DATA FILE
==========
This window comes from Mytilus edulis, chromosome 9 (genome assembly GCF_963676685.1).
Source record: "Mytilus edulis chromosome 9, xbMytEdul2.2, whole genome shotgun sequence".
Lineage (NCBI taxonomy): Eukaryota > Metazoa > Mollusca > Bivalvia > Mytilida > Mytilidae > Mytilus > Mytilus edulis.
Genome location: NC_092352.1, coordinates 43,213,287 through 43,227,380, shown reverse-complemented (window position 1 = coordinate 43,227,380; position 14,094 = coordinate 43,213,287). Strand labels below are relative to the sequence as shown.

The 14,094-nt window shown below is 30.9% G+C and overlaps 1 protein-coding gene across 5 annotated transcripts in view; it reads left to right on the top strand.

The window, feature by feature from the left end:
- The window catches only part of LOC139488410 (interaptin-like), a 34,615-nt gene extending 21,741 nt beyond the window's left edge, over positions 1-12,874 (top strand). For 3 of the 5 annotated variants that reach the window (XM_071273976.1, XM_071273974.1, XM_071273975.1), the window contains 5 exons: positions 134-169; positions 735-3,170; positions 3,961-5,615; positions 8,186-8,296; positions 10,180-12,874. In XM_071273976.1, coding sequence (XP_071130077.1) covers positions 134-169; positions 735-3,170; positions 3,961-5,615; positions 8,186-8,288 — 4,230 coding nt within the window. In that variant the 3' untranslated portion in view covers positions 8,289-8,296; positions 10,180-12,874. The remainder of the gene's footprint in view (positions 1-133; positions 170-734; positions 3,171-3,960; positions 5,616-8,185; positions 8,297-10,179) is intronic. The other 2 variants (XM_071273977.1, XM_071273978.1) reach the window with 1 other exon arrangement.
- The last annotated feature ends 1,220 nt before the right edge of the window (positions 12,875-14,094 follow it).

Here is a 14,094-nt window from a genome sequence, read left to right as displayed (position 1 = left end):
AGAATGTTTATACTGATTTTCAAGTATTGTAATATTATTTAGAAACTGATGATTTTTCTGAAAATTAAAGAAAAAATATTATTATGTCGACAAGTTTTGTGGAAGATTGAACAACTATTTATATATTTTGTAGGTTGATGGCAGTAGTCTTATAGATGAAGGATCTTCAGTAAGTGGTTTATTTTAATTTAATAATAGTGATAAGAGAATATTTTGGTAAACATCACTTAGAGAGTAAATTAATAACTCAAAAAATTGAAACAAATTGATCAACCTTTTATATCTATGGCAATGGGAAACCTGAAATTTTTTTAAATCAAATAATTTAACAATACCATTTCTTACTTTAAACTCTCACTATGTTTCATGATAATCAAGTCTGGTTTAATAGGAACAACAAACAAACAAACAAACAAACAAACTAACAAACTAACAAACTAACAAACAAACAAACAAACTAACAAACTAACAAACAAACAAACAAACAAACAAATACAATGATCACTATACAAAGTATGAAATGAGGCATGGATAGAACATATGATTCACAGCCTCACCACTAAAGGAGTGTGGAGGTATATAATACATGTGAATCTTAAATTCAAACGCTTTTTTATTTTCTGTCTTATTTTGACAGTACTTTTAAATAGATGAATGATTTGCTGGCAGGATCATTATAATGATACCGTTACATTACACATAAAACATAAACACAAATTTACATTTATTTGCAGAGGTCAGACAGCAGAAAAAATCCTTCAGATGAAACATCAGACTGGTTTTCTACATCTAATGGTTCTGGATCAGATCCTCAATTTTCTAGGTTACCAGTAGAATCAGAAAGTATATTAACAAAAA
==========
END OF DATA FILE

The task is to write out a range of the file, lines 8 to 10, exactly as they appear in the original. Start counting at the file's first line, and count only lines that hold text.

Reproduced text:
- The last annotated feature ends 1,220 nt before the right edge of the window (positions 12,875-14,094 follow it).

Here is a 14,094-nt window from a genome sequence, read left to right as displayed (position 1 = left end):
AGAATGTTTATACTGATTTTCAAGTATTGTAATATTATTTAGAAACTGATGATTTTTCTGAAAATTAAAGAAAAAATATTATTATGTCGACAAGTTTTGTGGAAGATTGAACAACTATTTATATATTTTGTAGGTTGATGGCAGTAGTCTTATAGATGAAGGATCTTCAGTAAGTGGTTTATTTTAATTTAATAATAGTGATAAGAGAATATTTTGGTAAACATCACTTAGAGAGTAAATTAATAACTCAAAAAATTGAAACAAATTGATCAACCTTTTATATCTATGGCAATGGGAAACCTGAAATTTTTTTAAATCAAATAATTTAACAATACCATTTCTTACTTTAAACTCTCACTATGTTTCATGATAATCAAGTCTGGTTTAATAGGAACAACAAACAAACAAACAAACAAACAAACTAACAAACTAACAAACTAACAAACAAACAAACAAACTAACAAACTAACAAACAAACAAACAAACAAACAAATACAATGATCACTATACAAAGTATGAAATGAGGCATGGATAGAACATATGATTCACAGCCTCACCACTAAAGGAGTGTGGAGGTATATAATACATGTGAATCTTAAATTCAAACGCTTTTTTATTTTCTGTCTTATTTTGACAGTACTTTTAAATAGATGAATGATTTGCTGGCAGGATCATTATAATGATACCGTTACATTACACATAAAACATAAACACAAATTTACATTTATTTGCAGAGGTCAGACAGCAGAAAAAATCCTTCAGATGAAACATCAGACTGGTTTTCTACATCTAATGGTTCTGGATCAGATCCTCAATTTTCTAGGTTACCAGTAGAATCAGAAAGTATATTAACAAAAA